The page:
Interstate 80 in Wyoming closed again on Tuesday morning after high winds and low visibility caused yet another crash. The interstate has been closed on and off after a winter storm induced white-out conditions and snarled traffic last Thursday, leaving motorists stranded en route.
As of this Thursday morning, sections of I-80 remain closed for "Light, High Profile Vehicles Due to Gusting Winds and Slick Conditions," according to the official website.
"I80 CLOSED between Laramie and Cheyenne. Closure is due to crashes and winter conditions. 50+ mph winds have created significant blowing and drifting snow, and poor visibility. Whiteout/ground blizzard conditions early Tues morning 1/31 thru Wed evening 2/1," Wyoming's DOT wrote on Twitter on Tuesday.
On Saturday, within two hours after I-80's reopening after Thursday crashes, two more pileups (one involving a whopping 44 vehicles) resulted in injuries and a single fatality, shutting down the roadway again.
"A large crash involving many vehicles occurred around 1:30 p.m. at mile post 266 [on] I-80 westbound. This large-scale event will take the Wyoming Highway Patrol hours to investigate and the road will be closed for an indeterminate amount of time," said the Wyoming Department of Transportation on Saturday of the larger pileup on Saturday.
For the most up-to-date information on I-80s status, click here or call the 511 number.
Many commenters on WYDOT's social media pointed to pictures posted from highway cameras in disbelief that the state would reopen the road in such snowy conditions, but the episode likely serves as an important reminder for anyone trucking: The simple fact that a road is open doesn't mean it's safe.
[Related: Roads 511: Highway information in real time]
"What we do in Wyoming specifically is we have variable speed limit signs," said Staley. "I-80 is an 80-mph interstate, but we can reduce that, and we reduced down to 45 and tried to encourage everyone to reduce speed because we knew conditions were pretty treacherous." She went on to admit that I-80, regardless of conditions, can "become a race track" after drivers have been stranded, but stressed that maintaining slower speeds and more distance between vehicles does help.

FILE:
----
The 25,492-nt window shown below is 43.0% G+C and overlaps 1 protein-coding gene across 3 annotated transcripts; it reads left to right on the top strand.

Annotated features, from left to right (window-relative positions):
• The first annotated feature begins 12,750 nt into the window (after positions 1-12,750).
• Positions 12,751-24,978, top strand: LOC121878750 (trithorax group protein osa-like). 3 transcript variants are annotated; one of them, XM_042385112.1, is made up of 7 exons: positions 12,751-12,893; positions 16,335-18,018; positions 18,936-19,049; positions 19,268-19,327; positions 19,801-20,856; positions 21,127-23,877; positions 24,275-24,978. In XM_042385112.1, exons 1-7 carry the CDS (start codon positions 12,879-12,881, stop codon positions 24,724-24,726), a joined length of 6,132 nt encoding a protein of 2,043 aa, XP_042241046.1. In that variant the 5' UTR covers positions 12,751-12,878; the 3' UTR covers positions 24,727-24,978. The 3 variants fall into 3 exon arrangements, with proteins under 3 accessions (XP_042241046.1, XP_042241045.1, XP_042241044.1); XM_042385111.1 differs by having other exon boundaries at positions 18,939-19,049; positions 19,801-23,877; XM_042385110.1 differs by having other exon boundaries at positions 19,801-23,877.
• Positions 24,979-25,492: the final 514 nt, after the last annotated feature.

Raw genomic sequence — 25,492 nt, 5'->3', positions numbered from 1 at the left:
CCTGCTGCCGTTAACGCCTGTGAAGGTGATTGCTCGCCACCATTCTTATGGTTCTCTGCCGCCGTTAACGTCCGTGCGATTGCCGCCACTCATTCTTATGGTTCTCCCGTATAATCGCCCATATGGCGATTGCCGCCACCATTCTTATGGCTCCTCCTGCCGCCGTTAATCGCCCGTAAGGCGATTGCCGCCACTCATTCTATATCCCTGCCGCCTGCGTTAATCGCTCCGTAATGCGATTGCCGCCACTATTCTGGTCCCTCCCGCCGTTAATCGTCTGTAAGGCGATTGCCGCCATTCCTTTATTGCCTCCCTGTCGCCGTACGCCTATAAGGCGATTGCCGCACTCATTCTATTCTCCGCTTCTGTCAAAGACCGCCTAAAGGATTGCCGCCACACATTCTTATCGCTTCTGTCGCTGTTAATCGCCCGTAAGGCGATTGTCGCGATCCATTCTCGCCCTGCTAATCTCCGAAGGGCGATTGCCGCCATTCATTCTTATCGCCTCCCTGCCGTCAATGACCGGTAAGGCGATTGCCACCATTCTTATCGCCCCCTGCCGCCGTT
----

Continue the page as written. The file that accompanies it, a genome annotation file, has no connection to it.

For the professional truck drivers, that can be a big ask. One driver pointed her ire at the FMCSA, seemingly arguing that hours of service regulations too heavily incentivize pushing the envelope in dicey conditions.
"Dear @FMCSA," wrote Michelle Kitchin on Twitter. "You can micromanage the trucking industry by using the word safety, but you are NOT, in reality, making anyone on the roadways safer. This happened within an hour of reopening. There will be a bazillion excuses, but no solutions (again/still)."
Staley said WYDOT took special precautions when reopening I-80 by "doing a staggered open with patrol cars setting the pace." She sided with drivers using their best judgement in icy conditions, and suggested checking on live cameras showing highway condition, but cautioned that they only show certain locations and snapshots, and that there's no substitute for owner-ops ensuring their own safety.
First and foremost, as so many experienced owners have advised, trust your own eyes and experience, and don't allow any authority, whether a dispatcher or state authority, to dictate driving decisions.